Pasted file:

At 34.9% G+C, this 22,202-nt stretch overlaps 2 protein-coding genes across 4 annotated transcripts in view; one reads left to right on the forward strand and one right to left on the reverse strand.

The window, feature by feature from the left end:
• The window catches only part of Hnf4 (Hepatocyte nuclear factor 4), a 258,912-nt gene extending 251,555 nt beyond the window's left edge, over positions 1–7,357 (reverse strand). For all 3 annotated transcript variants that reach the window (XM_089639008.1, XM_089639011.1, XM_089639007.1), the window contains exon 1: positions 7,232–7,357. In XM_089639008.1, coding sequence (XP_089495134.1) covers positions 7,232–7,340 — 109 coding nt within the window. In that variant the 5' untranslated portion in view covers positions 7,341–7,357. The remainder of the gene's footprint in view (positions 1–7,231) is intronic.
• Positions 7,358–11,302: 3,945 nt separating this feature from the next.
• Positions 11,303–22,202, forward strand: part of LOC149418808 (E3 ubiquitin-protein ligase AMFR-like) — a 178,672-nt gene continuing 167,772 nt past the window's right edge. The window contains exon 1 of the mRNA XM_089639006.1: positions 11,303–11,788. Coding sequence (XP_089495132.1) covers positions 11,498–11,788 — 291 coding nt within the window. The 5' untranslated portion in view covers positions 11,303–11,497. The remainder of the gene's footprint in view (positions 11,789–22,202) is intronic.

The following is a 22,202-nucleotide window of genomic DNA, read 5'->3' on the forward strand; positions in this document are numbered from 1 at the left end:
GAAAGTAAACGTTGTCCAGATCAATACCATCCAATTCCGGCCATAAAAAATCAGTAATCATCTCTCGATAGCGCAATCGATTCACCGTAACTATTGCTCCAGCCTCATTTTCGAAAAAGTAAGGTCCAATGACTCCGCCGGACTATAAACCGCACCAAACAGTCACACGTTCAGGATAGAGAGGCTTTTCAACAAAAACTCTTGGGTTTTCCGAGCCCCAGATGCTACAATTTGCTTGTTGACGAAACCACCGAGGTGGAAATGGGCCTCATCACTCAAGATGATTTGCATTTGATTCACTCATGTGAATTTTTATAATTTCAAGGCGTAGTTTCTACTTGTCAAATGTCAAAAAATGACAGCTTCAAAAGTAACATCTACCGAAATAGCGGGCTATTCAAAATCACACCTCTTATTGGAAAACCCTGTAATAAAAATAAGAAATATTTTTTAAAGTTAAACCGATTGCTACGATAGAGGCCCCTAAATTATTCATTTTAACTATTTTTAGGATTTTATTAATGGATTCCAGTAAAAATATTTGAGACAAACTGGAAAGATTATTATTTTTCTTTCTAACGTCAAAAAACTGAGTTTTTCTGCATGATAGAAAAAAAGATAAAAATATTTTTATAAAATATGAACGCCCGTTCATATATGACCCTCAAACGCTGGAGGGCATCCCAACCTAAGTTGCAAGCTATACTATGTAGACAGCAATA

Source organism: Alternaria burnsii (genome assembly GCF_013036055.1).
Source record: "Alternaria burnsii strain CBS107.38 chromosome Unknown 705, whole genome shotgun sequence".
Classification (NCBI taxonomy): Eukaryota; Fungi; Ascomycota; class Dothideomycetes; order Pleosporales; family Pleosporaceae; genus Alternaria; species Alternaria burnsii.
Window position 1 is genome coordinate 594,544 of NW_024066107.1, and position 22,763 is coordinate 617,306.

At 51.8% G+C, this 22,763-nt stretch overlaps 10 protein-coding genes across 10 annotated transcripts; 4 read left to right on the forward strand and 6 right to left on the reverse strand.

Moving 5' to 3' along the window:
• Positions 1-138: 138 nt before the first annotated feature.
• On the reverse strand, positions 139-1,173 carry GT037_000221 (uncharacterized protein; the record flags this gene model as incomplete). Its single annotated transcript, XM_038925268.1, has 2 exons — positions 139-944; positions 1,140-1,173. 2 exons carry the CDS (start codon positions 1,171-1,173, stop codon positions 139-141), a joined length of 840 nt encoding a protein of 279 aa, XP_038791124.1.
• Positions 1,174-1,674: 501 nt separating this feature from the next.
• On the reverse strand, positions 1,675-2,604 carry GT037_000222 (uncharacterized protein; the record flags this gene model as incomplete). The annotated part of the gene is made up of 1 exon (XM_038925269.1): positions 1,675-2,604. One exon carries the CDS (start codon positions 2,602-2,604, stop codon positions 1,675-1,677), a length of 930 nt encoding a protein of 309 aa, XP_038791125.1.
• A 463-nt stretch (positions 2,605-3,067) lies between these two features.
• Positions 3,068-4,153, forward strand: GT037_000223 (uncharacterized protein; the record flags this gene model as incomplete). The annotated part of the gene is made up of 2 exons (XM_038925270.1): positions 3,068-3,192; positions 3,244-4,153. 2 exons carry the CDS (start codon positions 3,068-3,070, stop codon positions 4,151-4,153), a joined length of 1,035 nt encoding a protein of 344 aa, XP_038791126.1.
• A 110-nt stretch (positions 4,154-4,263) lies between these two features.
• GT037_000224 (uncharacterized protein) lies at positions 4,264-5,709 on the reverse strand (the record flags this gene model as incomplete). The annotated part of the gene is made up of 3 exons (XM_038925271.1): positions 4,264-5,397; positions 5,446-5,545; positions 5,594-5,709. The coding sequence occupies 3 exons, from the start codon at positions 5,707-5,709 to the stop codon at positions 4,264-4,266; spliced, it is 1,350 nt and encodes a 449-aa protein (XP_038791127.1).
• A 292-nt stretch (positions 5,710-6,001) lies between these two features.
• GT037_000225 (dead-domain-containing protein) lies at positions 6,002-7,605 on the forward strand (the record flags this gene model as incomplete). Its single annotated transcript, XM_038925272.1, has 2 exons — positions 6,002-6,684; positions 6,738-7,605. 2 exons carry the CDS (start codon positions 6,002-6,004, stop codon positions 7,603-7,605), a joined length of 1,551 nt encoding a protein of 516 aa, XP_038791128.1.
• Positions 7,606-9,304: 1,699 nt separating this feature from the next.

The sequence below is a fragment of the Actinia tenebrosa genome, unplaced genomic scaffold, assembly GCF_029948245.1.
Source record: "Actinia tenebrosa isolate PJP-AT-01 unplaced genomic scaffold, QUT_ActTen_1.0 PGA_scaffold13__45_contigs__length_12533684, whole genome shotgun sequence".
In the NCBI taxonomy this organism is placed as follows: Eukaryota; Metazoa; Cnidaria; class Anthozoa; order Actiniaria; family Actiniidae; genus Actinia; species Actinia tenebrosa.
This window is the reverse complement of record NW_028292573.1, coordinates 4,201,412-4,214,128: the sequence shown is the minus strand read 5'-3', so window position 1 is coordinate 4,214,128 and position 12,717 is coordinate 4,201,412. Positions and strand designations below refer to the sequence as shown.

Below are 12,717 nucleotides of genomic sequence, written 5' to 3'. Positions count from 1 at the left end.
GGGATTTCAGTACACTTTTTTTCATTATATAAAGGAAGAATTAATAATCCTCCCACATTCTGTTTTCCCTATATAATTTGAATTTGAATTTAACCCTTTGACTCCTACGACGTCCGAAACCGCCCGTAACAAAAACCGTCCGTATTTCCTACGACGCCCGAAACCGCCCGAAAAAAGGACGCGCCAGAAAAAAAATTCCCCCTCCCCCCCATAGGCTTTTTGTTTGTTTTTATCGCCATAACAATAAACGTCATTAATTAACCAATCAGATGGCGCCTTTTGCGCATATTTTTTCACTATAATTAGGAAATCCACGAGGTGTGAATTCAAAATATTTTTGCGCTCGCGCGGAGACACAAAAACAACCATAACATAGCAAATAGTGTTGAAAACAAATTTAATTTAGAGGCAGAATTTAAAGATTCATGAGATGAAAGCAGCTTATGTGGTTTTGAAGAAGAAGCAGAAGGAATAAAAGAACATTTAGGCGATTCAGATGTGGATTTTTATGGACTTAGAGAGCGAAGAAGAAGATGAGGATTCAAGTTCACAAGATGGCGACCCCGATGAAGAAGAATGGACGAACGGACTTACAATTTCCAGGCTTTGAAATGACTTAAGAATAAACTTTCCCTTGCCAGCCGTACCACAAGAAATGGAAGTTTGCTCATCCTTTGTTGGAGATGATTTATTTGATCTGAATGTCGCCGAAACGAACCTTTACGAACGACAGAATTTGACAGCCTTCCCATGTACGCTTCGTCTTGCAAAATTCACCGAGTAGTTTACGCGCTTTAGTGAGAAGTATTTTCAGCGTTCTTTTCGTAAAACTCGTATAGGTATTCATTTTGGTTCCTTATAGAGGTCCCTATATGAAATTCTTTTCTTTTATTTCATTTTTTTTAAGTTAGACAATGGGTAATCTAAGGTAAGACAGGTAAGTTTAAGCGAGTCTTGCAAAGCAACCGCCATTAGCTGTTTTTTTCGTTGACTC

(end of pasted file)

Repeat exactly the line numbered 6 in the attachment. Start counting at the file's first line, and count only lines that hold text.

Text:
The following is a 22,202-nucleotide window of genomic DNA, read 5'->3' on the forward strand; positions in this document are numbered from 1 at the left end: